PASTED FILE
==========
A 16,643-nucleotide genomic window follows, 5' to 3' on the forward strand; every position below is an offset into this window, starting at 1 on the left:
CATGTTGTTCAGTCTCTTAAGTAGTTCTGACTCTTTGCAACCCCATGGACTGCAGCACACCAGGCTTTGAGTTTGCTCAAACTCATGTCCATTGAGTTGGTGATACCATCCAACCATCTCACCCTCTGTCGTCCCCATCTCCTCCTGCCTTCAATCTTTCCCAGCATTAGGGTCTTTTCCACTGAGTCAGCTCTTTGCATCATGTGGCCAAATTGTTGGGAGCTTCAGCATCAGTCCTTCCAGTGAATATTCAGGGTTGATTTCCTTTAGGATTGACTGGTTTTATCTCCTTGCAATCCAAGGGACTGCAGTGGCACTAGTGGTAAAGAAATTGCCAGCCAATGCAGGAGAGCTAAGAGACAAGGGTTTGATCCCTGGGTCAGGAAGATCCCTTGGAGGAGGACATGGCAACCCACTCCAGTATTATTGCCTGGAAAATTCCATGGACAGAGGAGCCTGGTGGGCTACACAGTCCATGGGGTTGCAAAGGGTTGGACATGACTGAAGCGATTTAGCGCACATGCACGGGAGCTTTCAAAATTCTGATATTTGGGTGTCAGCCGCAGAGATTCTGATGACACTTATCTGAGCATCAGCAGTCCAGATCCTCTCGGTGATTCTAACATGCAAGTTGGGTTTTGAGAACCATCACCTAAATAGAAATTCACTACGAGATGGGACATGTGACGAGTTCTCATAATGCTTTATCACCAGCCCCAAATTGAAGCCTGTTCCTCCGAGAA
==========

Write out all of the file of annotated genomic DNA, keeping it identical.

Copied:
A 16,643-nucleotide genomic window follows, 5' to 3' on the forward strand; every position below is an offset into this window, starting at 1 on the left:
CATGTTGTTCAGTCTCTTAAGTAGTTCTGACTCTTTGCAACCCCATGGACTGCAGCACACCAGGCTTTGAGTTTGCTCAAACTCATGTCCATTGAGTTGGTGATACCATCCAACCATCTCACCCTCTGTCGTCCCCATCTCCTCCTGCCTTCAATCTTTCCCAGCATTAGGGTCTTTTCCACTGAGTCAGCTCTTTGCATCATGTGGCCAAATTGTTGGGAGCTTCAGCATCAGTCCTTCCAGTGAATATTCAGGGTTGATTTCCTTTAGGATTGACTGGTTTTATCTCCTTGCAATCCAAGGGACTGCAGTGGCACTAGTGGTAAAGAAATTGCCAGCCAATGCAGGAGAGCTAAGAGACAAGGGTTTGATCCCTGGGTCAGGAAGATCCCTTGGAGGAGGACATGGCAACCCACTCCAGTATTATTGCCTGGAAAATTCCATGGACAGAGGAGCCTGGTGGGCTACACAGTCCATGGGGTTGCAAAGGGTTGGACATGACTGAAGCGATTTAGCGCACATGCACGGGAGCTTTCAAAATTCTGATATTTGGGTGTCAGCCGCAGAGATTCTGATGACACTTATCTGAGCATCAGCAGTCCAGATCCTCTCGGTGATTCTAACATGCAAGTTGGGTTTTGAGAACCATCACCTAAATAGAAATTCACTACGAGATGGGACATGTGACGAGTTCTCATAATGCTTTATCACCAGCCCCAAATTGAAGCCTGTTCCTCCGAGAA